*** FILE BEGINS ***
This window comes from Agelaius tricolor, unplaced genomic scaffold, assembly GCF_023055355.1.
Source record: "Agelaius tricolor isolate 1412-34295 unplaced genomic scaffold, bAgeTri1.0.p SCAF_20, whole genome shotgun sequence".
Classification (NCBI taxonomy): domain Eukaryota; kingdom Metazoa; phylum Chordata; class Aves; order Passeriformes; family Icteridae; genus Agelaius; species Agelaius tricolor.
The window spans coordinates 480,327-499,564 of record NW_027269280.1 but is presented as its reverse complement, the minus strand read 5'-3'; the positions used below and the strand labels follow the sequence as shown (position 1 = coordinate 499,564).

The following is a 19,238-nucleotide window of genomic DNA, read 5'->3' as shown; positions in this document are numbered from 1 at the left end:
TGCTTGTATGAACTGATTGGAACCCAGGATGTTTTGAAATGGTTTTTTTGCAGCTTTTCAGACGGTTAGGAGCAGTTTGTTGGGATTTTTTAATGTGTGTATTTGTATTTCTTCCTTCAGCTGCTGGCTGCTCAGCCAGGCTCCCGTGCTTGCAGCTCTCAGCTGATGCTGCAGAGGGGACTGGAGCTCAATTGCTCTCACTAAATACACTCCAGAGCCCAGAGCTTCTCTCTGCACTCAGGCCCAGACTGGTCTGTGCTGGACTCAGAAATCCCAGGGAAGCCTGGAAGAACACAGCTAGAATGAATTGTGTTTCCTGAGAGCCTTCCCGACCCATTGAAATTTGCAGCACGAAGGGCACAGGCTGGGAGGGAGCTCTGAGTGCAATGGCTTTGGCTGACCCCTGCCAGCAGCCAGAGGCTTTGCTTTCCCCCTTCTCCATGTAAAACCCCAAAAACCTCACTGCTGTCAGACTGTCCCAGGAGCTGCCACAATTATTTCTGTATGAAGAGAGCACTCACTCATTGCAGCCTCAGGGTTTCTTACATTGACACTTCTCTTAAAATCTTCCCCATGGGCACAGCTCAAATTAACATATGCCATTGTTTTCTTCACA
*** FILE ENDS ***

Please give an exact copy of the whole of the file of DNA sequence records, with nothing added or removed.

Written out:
This window comes from Agelaius tricolor, unplaced genomic scaffold, assembly GCF_023055355.1.
Source record: "Agelaius tricolor isolate 1412-34295 unplaced genomic scaffold, bAgeTri1.0.p SCAF_20, whole genome shotgun sequence".
Classification (NCBI taxonomy): domain Eukaryota; kingdom Metazoa; phylum Chordata; class Aves; order Passeriformes; family Icteridae; genus Agelaius; species Agelaius tricolor.
The window spans coordinates 480,327-499,564 of record NW_027269280.1 but is presented as its reverse complement, the minus strand read 5'-3'; the positions used below and the strand labels follow the sequence as shown (position 1 = coordinate 499,564).

The following is a 19,238-nucleotide window of genomic DNA, read 5'->3' as shown; positions in this document are numbered from 1 at the left end:
TGCTTGTATGAACTGATTGGAACCCAGGATGTTTTGAAATGGTTTTTTTGCAGCTTTTCAGACGGTTAGGAGCAGTTTGTTGGGATTTTTTAATGTGTGTATTTGTATTTCTTCCTTCAGCTGCTGGCTGCTCAGCCAGGCTCCCGTGCTTGCAGCTCTCAGCTGATGCTGCAGAGGGGACTGGAGCTCAATTGCTCTCACTAAATACACTCCAGAGCCCAGAGCTTCTCTCTGCACTCAGGCCCAGACTGGTCTGTGCTGGACTCAGAAATCCCAGGGAAGCCTGGAAGAACACAGCTAGAATGAATTGTGTTTCCTGAGAGCCTTCCCGACCCATTGAAATTTGCAGCACGAAGGGCACAGGCTGGGAGGGAGCTCTGAGTGCAATGGCTTTGGCTGACCCCTGCCAGCAGCCAGAGGCTTTGCTTTCCCCCTTCTCCATGTAAAACCCCAAAAACCTCACTGCTGTCAGACTGTCCCAGGAGCTGCCACAATTATTTCTGTATGAAGAGAGCACTCACTCATTGCAGCCTCAGGGTTTCTTACATTGACACTTCTCTTAAAATCTTCCCCATGGGCACAGCTCAAATTAACATATGCCATTGTTTTCTTCACA